The mumbling is part of the grunge style. I still don't know the lyrics to "smells like teen spirit" by Nirvana. Then, again, I don't think much of Pearl Jam is what I would call grunge, even if that was the outward style. I think of them as a hard rock band.

In the limited series, "Iconoclasts," one gets to see Vedder hanging out with his friend, world-class surfer Laird Hamilton. Vedder surfs to get away from the craziness of the rock world. Hamilton listens to PJ to get himself in the right frame of mind to take on 50 foot waves. Waves so big and fast, you have to be pulled on to them with a jet-ski, because you can't paddle a board fast enough to catch the crest.

But their conversations are philosophical more than technical. You don't learn how Laird finesses his balance and the strategies he uses to assess a wave. It's probably reflex by now, to where he could not explain it. Same with Eddie. You discover nothing about his singing technique and he does not talk about singing technique. And he has two sides.

Being with his friend, he is easy-going, cheerful.

Prepping backstage for a show, he is aloof, guarded, in another world.

Is Eddie damaging himself? I don't know. I made similar comments about Joe Cocker and others "corrected" my misunderstanding.

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The mumbling is part of the grunge style. I still don't know the lyrics to "smells like teen spirit" by Nirvana.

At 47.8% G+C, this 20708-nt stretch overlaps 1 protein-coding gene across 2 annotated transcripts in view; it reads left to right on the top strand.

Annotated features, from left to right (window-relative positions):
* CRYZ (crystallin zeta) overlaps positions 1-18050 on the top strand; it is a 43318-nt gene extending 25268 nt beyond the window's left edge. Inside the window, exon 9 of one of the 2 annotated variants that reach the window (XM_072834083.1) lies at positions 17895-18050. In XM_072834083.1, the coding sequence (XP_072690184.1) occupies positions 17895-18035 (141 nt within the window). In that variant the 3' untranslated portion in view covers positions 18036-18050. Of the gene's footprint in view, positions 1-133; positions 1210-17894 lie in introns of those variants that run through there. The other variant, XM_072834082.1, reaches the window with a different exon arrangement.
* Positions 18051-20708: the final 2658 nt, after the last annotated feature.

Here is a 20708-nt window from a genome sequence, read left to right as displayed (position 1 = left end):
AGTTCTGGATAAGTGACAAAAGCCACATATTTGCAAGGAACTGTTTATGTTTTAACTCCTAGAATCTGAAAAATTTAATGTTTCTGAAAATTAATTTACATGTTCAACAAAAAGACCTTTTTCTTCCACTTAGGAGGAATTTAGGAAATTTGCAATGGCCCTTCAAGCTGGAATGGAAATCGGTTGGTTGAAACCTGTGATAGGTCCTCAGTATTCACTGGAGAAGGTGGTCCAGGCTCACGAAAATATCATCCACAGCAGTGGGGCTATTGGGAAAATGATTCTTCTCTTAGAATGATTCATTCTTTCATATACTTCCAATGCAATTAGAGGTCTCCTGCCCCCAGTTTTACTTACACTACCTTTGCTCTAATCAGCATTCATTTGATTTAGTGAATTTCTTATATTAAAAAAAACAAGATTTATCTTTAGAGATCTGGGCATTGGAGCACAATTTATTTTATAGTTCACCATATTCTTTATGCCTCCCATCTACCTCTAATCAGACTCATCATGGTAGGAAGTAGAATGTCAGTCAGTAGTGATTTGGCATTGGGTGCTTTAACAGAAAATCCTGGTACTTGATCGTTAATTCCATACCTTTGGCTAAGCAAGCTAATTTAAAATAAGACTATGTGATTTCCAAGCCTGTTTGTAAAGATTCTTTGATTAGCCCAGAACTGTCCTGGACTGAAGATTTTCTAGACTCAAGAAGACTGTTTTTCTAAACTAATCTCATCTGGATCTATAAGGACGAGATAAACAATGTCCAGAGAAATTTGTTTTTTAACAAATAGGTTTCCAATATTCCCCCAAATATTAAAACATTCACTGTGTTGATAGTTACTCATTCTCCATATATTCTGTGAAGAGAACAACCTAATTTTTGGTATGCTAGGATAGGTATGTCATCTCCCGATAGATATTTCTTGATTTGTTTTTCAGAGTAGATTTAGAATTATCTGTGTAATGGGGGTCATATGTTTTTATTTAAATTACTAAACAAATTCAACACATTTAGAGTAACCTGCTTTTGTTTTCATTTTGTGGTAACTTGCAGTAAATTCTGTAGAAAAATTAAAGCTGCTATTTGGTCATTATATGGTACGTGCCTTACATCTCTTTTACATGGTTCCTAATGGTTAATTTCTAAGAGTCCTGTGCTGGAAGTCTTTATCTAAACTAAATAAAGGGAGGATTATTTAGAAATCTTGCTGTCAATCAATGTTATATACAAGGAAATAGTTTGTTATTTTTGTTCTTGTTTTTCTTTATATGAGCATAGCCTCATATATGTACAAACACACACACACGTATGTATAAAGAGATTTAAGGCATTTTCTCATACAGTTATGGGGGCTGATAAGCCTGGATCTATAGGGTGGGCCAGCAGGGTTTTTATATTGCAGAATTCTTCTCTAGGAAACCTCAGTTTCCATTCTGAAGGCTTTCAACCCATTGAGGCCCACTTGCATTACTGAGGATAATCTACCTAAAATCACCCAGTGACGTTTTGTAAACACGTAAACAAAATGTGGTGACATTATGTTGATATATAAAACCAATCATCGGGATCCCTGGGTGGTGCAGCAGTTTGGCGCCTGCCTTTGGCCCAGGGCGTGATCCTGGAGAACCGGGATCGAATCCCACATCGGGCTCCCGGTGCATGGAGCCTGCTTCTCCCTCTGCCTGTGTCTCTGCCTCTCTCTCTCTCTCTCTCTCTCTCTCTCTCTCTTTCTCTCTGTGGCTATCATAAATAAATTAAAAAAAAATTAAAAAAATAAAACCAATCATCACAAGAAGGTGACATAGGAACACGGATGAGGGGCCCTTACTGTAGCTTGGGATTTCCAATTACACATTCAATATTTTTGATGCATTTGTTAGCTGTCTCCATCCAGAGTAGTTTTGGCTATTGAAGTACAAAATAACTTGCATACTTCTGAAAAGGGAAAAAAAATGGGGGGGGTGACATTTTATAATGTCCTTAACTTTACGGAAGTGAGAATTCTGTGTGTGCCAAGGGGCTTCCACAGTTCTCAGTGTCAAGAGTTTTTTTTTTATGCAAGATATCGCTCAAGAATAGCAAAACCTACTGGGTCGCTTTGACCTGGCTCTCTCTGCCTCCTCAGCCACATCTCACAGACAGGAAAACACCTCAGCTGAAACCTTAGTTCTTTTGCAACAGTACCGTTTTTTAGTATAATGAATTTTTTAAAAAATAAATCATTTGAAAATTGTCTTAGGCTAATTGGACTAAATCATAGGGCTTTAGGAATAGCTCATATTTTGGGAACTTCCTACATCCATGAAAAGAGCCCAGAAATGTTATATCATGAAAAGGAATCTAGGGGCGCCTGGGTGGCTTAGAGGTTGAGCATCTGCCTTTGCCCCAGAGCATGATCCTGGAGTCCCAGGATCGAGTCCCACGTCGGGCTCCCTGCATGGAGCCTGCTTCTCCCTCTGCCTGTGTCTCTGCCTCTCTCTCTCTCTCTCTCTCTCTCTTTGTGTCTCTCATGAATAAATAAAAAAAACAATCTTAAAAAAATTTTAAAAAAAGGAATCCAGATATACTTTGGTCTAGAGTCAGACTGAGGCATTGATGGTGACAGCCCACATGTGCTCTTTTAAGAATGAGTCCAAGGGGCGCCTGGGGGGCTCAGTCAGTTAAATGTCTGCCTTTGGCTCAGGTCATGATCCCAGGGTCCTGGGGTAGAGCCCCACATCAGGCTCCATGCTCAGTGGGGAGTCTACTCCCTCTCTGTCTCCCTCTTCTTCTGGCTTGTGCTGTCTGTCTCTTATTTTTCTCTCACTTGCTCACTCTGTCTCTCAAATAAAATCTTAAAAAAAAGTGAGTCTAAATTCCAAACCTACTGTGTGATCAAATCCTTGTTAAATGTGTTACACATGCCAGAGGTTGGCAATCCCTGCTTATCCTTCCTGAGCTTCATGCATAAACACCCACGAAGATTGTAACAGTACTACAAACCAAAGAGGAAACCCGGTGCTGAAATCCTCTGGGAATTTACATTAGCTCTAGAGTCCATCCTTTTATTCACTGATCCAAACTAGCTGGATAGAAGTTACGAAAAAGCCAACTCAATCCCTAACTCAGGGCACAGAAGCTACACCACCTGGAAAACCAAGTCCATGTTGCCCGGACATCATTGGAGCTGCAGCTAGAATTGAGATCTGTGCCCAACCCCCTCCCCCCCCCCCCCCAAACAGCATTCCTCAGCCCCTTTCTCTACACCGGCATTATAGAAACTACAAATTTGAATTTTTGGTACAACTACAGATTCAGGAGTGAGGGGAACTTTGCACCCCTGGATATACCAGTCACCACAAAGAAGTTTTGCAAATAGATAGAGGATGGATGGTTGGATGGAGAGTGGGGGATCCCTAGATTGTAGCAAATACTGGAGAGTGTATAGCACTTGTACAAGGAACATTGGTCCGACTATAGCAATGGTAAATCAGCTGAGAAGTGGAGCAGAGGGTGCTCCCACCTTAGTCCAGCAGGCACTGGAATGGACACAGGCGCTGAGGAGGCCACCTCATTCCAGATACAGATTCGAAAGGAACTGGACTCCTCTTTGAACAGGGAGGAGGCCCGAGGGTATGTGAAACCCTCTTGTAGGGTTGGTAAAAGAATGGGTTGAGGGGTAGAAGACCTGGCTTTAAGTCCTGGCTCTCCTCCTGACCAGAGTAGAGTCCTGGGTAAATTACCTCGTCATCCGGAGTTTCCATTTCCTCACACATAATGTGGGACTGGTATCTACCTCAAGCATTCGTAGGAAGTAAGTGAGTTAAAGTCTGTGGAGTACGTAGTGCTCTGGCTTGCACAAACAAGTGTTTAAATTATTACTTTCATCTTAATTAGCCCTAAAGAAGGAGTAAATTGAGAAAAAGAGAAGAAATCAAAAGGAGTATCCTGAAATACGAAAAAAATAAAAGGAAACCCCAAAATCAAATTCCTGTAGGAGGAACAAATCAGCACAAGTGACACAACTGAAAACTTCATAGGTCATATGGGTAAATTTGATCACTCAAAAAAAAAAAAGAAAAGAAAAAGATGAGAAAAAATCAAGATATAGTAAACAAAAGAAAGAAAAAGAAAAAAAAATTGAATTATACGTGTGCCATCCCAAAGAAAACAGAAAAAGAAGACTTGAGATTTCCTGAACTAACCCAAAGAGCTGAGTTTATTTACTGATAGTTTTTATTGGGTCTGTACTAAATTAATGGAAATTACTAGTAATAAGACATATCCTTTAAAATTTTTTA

I tried singing Pearl Jam's "Yellow Ledbetter" to the real lyrics and couldn't do it without getting tongue tied. Singing to my own made up nonsensical lyrics that mean nothing is much easier :D

Is Eddie damaging himself? I don't know. I made similar comments about Joe Cocker and others "corrected" my misunderstanding.

Joe Cocker still sounds the same after all these years , I guess it worked out ok for him and his voice.

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Yes, please use this approach and record a pearl jam song, lets see the results.

Felipe, this is not directed at you personally, just gonna use your quote to launch this discussion.

First, let me give everyone my bottom line definition of technique: A sound that is reproducible day after day night after night over the course of a career/lifetime. Just so you know where I'm coming from.

With that said, Eddie has been singing Baba O'Riley(Who cover song) over the past 20 years, so that fits my definition of reproducible sound. I don't care how "pulled or constricted" anyone thinks he is, it is a sound that has been reproduced under LIVE CONDITIONS for 20 years. Good enough for me.

http://www.youtube.com/watch?v=421znDHGDAE&feature=related

Eddie uses varying degrees of pure FVF distortion to actual VF during these types of sounds. He typically goes more full distortion on the super high notes which is actually EASIER AND LESS STRESSFUL than adding real tone underneath. Meaning it sounds really cool(to me and many others) but is actually not stressing the true folds AT ALL!!!!

Here is a clip of me doing my best "distorted rock voice" set-up on this song. The melody tops out at C#5

Here's my take: https://www.box.com/s/2fd08fb9b8a83ea62e71

I wasn't trying to sound like Eddie AT ALL. I'm quite literally singing in a supported set-up that involves extreme twang, closed nasal port for bit darker sound, false vocal fold involvement with solid connected voice underneath. It is reproducible for me NOW....but it took A LOT OF HARD WORK TO GET THIS SOUND!!!! If I wasn't producing this in a healthy manner, I wouldn't last more than a song or two(I know because I used to force the shit out of my voice to get something similar.)